BridgeUSA: Bridging political division through dialogue and empathy

February 1, 2023

BridgeUSA Berkeley chapter students engage in a constructive dialogue about how to overcome political differences.

BridgeUSA was founded in 2016 by a group of university students concerned about the increasing political division, extremism, and lack of empathy they were seeing on their campuses. Throughout the United States, increased polarization was negatively affecting campus life, disengaging youth from political conversations, and radicalizing opinions to the point of violence.

BridgeUSA’s founders were motivated by the understanding that we cannot coexist if we cannot talk to each other. They started by opening three chapters – at University of Notre Dame, University of Colorado Boulder, and University of California Berkeley – and the organization has quickly grown into a multi-partisan student movement championing constructive engagement, ideological diversity, and a solution-oriented political culture. Now with chapters on over 50 campuses and in 24 high schools, BridgeUSA is bridging the ideological spectrum, teaching students to talk and listen with empathy toward different perspectives on important political and social issues.

‘‘Bridge conversations are nothing like contentious political family dinners . . . or debates, but conversations of mutual understanding.’’
– Jax Richards, BridgeOSU (Oregon State University)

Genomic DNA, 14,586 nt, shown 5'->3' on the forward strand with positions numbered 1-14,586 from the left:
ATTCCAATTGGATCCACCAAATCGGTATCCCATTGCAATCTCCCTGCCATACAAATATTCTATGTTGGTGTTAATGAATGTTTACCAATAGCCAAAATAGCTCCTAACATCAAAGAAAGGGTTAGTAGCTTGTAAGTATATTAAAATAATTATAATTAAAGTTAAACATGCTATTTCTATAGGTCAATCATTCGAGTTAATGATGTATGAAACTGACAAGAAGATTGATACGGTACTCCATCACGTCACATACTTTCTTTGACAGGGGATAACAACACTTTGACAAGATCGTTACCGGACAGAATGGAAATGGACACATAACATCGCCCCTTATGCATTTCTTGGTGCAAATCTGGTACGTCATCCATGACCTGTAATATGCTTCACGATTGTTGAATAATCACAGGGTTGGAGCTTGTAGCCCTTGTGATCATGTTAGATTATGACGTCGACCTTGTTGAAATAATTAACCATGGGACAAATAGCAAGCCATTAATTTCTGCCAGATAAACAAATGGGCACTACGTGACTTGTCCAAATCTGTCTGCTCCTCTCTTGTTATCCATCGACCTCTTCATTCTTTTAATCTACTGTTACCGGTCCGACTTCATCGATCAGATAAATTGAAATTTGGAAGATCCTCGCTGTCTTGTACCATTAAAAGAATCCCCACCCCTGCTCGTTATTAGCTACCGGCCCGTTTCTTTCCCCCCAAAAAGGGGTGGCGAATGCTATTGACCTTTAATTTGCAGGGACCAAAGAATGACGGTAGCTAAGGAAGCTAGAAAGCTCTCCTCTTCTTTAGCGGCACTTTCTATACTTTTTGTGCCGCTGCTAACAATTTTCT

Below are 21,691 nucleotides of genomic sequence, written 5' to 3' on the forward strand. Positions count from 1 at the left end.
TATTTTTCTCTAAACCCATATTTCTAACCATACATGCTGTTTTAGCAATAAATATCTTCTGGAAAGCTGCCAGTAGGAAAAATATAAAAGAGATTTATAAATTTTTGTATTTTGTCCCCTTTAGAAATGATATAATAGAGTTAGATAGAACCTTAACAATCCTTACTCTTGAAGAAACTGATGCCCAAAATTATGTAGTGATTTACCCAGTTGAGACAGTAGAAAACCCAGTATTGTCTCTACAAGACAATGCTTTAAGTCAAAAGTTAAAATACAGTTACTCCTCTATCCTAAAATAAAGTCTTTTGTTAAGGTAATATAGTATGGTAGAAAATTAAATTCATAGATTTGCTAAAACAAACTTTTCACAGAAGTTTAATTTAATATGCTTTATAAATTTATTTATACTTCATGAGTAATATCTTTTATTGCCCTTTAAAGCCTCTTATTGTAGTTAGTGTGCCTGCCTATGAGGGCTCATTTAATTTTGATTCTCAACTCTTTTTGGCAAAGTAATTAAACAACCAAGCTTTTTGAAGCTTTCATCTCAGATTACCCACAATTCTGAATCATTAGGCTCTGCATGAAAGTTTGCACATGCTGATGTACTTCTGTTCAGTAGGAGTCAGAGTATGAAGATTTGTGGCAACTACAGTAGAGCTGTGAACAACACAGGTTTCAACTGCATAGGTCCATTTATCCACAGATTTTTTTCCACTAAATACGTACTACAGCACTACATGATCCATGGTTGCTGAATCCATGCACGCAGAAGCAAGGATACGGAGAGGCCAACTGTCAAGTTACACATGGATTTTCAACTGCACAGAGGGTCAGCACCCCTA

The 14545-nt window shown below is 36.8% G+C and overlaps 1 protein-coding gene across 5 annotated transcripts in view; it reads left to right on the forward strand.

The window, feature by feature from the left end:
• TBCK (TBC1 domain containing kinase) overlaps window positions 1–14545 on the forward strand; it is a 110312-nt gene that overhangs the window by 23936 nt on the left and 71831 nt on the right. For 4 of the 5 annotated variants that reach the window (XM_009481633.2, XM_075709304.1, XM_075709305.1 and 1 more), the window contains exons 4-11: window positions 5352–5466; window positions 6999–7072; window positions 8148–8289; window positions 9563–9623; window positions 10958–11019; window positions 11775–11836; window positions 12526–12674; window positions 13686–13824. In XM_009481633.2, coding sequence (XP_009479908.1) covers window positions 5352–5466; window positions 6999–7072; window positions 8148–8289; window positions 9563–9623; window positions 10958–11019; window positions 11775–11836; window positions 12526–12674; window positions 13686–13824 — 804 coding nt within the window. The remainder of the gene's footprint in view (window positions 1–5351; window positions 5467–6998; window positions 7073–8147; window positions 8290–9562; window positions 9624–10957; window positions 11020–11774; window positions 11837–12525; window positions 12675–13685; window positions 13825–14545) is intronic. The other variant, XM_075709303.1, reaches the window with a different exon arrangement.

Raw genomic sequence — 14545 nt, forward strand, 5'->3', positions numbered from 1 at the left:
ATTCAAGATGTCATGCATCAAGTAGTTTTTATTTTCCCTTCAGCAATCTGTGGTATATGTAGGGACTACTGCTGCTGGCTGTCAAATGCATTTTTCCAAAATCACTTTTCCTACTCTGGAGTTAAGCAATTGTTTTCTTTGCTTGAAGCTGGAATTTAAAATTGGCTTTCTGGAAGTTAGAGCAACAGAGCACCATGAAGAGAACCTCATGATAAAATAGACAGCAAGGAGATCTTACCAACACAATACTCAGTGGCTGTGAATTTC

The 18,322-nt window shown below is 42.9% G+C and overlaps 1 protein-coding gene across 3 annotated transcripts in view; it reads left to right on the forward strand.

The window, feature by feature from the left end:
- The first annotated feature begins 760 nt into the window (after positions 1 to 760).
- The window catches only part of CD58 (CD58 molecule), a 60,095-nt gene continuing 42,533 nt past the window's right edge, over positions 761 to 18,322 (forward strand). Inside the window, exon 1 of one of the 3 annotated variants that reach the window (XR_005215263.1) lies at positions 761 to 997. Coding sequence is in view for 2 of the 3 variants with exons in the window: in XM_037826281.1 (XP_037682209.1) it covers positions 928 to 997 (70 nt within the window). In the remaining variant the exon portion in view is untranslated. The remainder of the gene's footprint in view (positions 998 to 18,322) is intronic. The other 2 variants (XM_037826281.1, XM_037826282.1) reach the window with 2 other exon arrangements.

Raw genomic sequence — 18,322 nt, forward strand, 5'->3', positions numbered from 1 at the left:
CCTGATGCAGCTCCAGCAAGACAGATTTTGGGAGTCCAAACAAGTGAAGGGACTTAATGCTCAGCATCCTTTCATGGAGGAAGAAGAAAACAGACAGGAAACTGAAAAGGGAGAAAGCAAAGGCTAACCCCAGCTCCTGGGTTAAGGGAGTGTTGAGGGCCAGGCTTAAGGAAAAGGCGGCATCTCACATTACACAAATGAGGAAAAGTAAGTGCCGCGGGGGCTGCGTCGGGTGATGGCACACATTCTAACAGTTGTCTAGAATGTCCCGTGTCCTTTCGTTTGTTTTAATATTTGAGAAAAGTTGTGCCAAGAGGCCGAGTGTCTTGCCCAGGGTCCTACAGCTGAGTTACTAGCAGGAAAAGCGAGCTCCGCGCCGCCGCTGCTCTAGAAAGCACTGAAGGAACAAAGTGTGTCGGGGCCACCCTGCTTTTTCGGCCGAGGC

Students at BridgeUSA’s Arizona State chapter take on difficult political topics in a Bridge The Gap discussion.

The William H. Donner Foundation, recognizing the urgent need for political empathy and dialogue, was BridgeUSA’s earliest seed supporter in 2018 and in total has provided over $350,000 in funding. In 2023/24, the organization plans to double its budget and expand to 250 chapters, while building out data collection and impact evaluation capabilities.

BridgeUSA’s chapters host student conversations and seminars with politicians, provide advice on campus policy, and have helped develop a new course at Arizona State University on Civility and Economic Thought. “Bridge has positioned me to be a resource in my community where people have permission to change, grow, and share their ideas. This has been so rewarding on a personal and professional level,” says Zoe Isaac, from BridgeASU. The program is equipping the next generation of leaders with the skills necessary for navigating conflict, finding solutions across differences, and tackling the nation’s most important challenges.

BridgeUSA continues to gain momentum across the country, with the steadfast belief that the future of democracy depends on institutions and an active citizenry working together to address societal challenges, despite our many differences.

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